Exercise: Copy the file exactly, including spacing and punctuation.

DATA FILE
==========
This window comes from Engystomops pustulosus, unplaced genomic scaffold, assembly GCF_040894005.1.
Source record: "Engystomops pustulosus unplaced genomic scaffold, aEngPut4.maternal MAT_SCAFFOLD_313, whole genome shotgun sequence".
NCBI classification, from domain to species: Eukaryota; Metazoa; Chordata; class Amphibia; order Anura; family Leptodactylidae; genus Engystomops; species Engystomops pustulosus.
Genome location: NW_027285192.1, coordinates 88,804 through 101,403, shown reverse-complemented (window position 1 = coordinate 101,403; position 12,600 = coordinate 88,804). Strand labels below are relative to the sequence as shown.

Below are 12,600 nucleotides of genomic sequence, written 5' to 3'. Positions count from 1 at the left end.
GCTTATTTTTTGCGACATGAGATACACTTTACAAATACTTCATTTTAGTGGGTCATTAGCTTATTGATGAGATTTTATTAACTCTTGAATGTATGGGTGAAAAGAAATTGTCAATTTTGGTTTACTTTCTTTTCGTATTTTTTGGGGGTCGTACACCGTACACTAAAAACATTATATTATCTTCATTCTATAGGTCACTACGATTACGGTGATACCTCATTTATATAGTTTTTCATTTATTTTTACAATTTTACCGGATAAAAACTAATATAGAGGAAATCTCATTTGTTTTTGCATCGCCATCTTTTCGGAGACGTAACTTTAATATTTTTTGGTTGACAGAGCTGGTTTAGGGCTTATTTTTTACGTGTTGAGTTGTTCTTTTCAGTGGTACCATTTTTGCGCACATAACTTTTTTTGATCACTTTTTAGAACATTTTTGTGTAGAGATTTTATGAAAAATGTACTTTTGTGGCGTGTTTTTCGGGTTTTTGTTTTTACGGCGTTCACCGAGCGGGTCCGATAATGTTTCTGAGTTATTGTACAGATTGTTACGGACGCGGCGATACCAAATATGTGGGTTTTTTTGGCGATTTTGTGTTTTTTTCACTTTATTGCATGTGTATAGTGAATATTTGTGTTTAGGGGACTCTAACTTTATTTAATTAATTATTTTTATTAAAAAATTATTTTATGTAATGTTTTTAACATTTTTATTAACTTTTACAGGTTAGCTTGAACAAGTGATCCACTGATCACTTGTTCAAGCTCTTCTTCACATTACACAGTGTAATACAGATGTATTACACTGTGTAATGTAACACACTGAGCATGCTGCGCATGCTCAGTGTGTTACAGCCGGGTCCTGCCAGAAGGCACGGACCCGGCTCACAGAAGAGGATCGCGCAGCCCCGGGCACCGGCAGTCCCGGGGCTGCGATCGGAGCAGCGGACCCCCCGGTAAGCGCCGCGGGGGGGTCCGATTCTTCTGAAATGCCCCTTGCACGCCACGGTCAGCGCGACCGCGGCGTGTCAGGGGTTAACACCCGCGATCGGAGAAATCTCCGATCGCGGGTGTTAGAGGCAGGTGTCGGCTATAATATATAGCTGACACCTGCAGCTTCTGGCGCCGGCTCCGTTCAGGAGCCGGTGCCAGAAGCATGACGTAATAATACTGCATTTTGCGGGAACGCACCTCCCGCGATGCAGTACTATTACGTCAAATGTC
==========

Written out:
This window comes from Engystomops pustulosus, unplaced genomic scaffold, assembly GCF_040894005.1.
Source record: "Engystomops pustulosus unplaced genomic scaffold, aEngPut4.maternal MAT_SCAFFOLD_313, whole genome shotgun sequence".
NCBI classification, from domain to species: Eukaryota; Metazoa; Chordata; class Amphibia; order Anura; family Leptodactylidae; genus Engystomops; species Engystomops pustulosus.
Genome location: NW_027285192.1, coordinates 88,804 through 101,403, shown reverse-complemented (window position 1 = coordinate 101,403; position 12,600 = coordinate 88,804). Strand labels below are relative to the sequence as shown.

Below are 12,600 nucleotides of genomic sequence, written 5' to 3'. Positions count from 1 at the left end.
GCTTATTTTTTGCGACATGAGATACACTTTACAAATACTTCATTTTAGTGGGTCATTAGCTTATTGATGAGATTTTATTAACTCTTGAATGTATGGGTGAAAAGAAATTGTCAATTTTGGTTTACTTTCTTTTCGTATTTTTTGGGGGTCGTACACCGTACACTAAAAACATTATATTATCTTCATTCTATAGGTCACTACGATTACGGTGATACCTCATTTATATAGTTTTTCATTTATTTTTACAATTTTACCGGATAAAAACTAATATAGAGGAAATCTCATTTGTTTTTGCATCGCCATCTTTTCGGAGACGTAACTTTAATATTTTTTGGTTGACAGAGCTGGTTTAGGGCTTATTTTTTACGTGTTGAGTTGTTCTTTTCAGTGGTACCATTTTTGCGCACATAACTTTTTTTGATCACTTTTTAGAACATTTTTGTGTAGAGATTTTATGAAAAATGTACTTTTGTGGCGTGTTTTTCGGGTTTTTGTTTTTACGGCGTTCACCGAGCGGGTCCGATAATGTTTCTGAGTTATTGTACAGATTGTTACGGACGCGGCGATACCAAATATGTGGGTTTTTTTGGCGATTTTGTGTTTTTTTCACTTTATTGCATGTGTATAGTGAATATTTGTGTTTAGGGGACTCTAACTTTATTTAATTAATTATTTTTATTAAAAAATTATTTTATGTAATGTTTTTAACATTTTTATTAACTTTTACAGGTTAGCTTGAACAAGTGATCCACTGATCACTTGTTCAAGCTCTTCTTCACATTACACAGTGTAATACAGATGTATTACACTGTGTAATGTAACACACTGAGCATGCTGCGCATGCTCAGTGTGTTACAGCCGGGTCCTGCCAGAAGGCACGGACCCGGCTCACAGAAGAGGATCGCGCAGCCCCGGGCACCGGCAGTCCCGGGGCTGCGATCGGAGCAGCGGACCCCCCGGTAAGCGCCGCGGGGGGGTCCGATTCTTCTGAAATGCCCCTTGCACGCCACGGTCAGCGCGACCGCGGCGTGTCAGGGGTTAACACCCGCGATCGGAGAAATCTCCGATCGCGGGTGTTAGAGGCAGGTGTCGGCTATAATATATAGCTGACACCTGCAGCTTCTGGCGCCGGCTCCGTTCAGGAGCCGGTGCCAGAAGCATGACGTAATAATACTGCATTTTGCGGGAACGCACCTCCCGCGATGCAGTACTATTACGTCAAATGTC